US20110272386A1 - Inductive devices and low flow plasmas using them - Google Patents

Inductive devices and low flow plasmas using them Download PDF

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US20110272386A1
US20110272386A1 US13100416 US201113100416A US2011272386A1 US 20110272386 A1 US20110272386 A1 US 20110272386A1 US 13100416 US13100416 US 13100416 US 201113100416 A US201113100416 A US 201113100416A US 2011272386 A1 US2011272386 A1 US 2011272386A1
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torch
low flow
plasma
mm
length
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US8829386B2 (en )
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Peter J. Morrisroe
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PerkinElmer LAS Inc
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PerkinElmer LAS Inc
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    • BPERFORMING OPERATIONS; TRANSPORTING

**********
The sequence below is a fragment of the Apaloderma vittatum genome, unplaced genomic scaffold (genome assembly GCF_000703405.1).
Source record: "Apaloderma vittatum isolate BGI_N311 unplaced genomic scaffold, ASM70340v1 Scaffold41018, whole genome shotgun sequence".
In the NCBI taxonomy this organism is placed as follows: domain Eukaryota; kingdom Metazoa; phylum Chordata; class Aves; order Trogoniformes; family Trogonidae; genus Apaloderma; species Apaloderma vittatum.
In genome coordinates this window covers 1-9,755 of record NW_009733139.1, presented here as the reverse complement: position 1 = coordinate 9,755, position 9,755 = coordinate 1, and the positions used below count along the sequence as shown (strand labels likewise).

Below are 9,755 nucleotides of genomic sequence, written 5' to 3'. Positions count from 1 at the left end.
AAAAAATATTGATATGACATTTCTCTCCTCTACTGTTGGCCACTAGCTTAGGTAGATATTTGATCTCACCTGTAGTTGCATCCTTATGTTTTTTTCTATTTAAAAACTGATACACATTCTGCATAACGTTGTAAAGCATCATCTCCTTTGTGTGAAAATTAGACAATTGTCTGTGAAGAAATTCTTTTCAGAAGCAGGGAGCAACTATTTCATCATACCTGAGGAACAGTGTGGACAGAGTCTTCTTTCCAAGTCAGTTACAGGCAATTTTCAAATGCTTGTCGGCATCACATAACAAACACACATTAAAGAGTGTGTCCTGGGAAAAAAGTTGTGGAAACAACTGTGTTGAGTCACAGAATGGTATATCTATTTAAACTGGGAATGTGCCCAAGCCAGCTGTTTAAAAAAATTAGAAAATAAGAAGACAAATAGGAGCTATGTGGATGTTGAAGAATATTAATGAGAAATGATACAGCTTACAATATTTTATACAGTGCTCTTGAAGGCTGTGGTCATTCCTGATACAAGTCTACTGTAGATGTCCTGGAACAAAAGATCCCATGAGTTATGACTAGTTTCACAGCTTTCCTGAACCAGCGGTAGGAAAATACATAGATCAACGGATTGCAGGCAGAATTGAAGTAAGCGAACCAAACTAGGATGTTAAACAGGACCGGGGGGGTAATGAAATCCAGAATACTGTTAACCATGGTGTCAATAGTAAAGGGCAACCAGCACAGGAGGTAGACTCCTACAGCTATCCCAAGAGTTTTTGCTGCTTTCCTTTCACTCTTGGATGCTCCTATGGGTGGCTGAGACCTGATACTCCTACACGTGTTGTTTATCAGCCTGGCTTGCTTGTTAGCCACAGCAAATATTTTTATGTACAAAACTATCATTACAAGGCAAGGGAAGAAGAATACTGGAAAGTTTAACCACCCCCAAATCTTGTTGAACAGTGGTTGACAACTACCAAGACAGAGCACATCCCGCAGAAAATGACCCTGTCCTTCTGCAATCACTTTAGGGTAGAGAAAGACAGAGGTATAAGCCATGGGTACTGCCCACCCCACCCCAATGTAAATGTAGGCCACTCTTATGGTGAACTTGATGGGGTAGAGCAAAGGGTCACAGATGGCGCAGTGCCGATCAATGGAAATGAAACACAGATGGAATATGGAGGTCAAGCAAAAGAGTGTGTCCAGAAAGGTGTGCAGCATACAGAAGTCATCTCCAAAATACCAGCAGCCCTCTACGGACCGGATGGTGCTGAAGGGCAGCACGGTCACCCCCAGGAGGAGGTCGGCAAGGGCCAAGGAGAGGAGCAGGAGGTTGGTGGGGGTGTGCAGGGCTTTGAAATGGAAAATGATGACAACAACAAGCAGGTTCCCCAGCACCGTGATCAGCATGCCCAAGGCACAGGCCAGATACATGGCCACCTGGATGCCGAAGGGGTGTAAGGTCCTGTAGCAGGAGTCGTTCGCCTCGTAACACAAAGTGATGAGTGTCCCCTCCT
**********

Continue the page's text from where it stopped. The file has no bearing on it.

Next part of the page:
• B23MACHINE TOOLS; METAL-WORKING NOT OTHERWISE PROVIDED FOR
    • B23KSOLDERING OR UNSOLDERING; WELDING; CLADDING OR PLATING BY SOLDERING OR WELDING; CUTTING BY APPLYING HEAT LOCALLY, e.g. FLAME CUTTING; WORKING BY LASER BEAM
    • B23K10/00Welding or cutting by means of a plasma
    • B23K10/006Control circuits therefor
    • BPERFORMING OPERATIONS; TRANSPORTING
    • B23MACHINE TOOLS; METAL-WORKING NOT OTHERWISE PROVIDED FOR
    • B23KSOLDERING OR UNSOLDERING; WELDING; CLADDING OR PLATING BY SOLDERING OR WELDING; CUTTING BY APPLYING HEAT LOCALLY, e.g. FLAME CUTTING; WORKING BY LASER BEAM
    • B23K10/00Welding or cutting by means of a plasma
    • HELECTRICITY
    • H05ELECTRIC TECHNIQUES NOT OTHERWISE PROVIDED FOR
    • H05HPLASMA TECHNIQUE; PRODUCTION OF ACCELERATED ELECTRICALLY-CHARGED PARTICLES OR OF NEUTRONS; PRODUCTION OR ACCELERATION OF NEUTRAL MOLECULAR OR ATOMIC BEAMS
    • H05H1/00Generating plasma; Handling plasma
    • H05H1/24Generating plasma
    • H05H1/26Plasma torches
    • H05H1/30Plasma torches using applied electromagnetic fields, e.g. high frequency or microwave energy

Abstract